The first time, John's in the middle of making a sandwich. There are four slices of bread, which he commandeers as his own -- if Sherlock wants a sandwich then Sherlock, for once, can be the one to go out and buy bread -- sitting next to a small block of cheddar and one bright red, perfectly ripe tomato.
John shifts his weight from foot to foot; he's been standing since the fair began at sunset and his feet are beginning to hurt. “Stop that,” his handler says in a bored tone, flipping through a magazine. She has an electric prod on her belt, but he hasn't seen her use it.
John's got the shopping done and he's walking home when a black car with dark-tinted windows slows down, crawling next to him on the street.
"Haven't you seen enough?"
John's been sprawled on the sofa for the last hour. He'd found a comfortable position and then sunk into it. More than willing to let the cushions consume him, until he fell asleep, or had to get up to pee.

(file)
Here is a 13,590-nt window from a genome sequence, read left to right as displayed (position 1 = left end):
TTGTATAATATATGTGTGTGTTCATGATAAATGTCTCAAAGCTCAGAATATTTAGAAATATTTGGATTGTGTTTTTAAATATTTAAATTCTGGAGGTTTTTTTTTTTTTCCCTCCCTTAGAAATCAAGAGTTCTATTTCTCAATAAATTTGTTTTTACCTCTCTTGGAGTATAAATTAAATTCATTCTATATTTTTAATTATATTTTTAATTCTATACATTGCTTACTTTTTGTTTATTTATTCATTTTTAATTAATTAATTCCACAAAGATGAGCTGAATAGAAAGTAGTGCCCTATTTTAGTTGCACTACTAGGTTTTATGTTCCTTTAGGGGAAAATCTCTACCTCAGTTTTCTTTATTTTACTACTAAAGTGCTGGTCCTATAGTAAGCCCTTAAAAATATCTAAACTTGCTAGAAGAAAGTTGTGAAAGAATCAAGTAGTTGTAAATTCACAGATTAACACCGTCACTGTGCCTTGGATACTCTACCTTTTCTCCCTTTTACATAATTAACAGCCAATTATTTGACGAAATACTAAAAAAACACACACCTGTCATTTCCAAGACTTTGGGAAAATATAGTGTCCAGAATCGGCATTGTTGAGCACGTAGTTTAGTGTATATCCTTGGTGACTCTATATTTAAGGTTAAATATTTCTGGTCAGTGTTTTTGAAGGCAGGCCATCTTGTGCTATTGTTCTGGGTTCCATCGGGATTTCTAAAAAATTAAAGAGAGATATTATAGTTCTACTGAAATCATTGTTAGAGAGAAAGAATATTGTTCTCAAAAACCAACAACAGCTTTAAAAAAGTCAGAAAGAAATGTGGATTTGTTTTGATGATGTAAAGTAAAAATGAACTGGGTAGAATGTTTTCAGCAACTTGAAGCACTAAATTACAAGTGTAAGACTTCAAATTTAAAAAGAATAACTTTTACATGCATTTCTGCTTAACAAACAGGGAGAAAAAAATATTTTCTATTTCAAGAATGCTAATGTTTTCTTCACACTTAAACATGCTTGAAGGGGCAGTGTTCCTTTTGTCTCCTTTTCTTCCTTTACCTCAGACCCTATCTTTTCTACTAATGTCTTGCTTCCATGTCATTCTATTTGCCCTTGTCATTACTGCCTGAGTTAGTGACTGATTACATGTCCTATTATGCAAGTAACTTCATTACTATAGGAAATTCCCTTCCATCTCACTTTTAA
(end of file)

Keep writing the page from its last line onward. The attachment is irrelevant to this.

The needle slides in and pricks the vein. Somewhere there is a television trickling the evening news down a hallway; the words wobble and bend in the light, as if relayed underwater, as if split by a prism, as if you are going out of your mind.
Sherlock stopped in the middle of his theory, his eyes scrunching shut in surprise. His shoulders were hunched around his neck, although that had done very little to protect him.
Eight days after Moriarty, Sherlock says, ”You aren’t as tiresome as every other human being on the planet.” It’s in a tone that, had John been paying attention, would have made everything that happened afterwards much less confusing.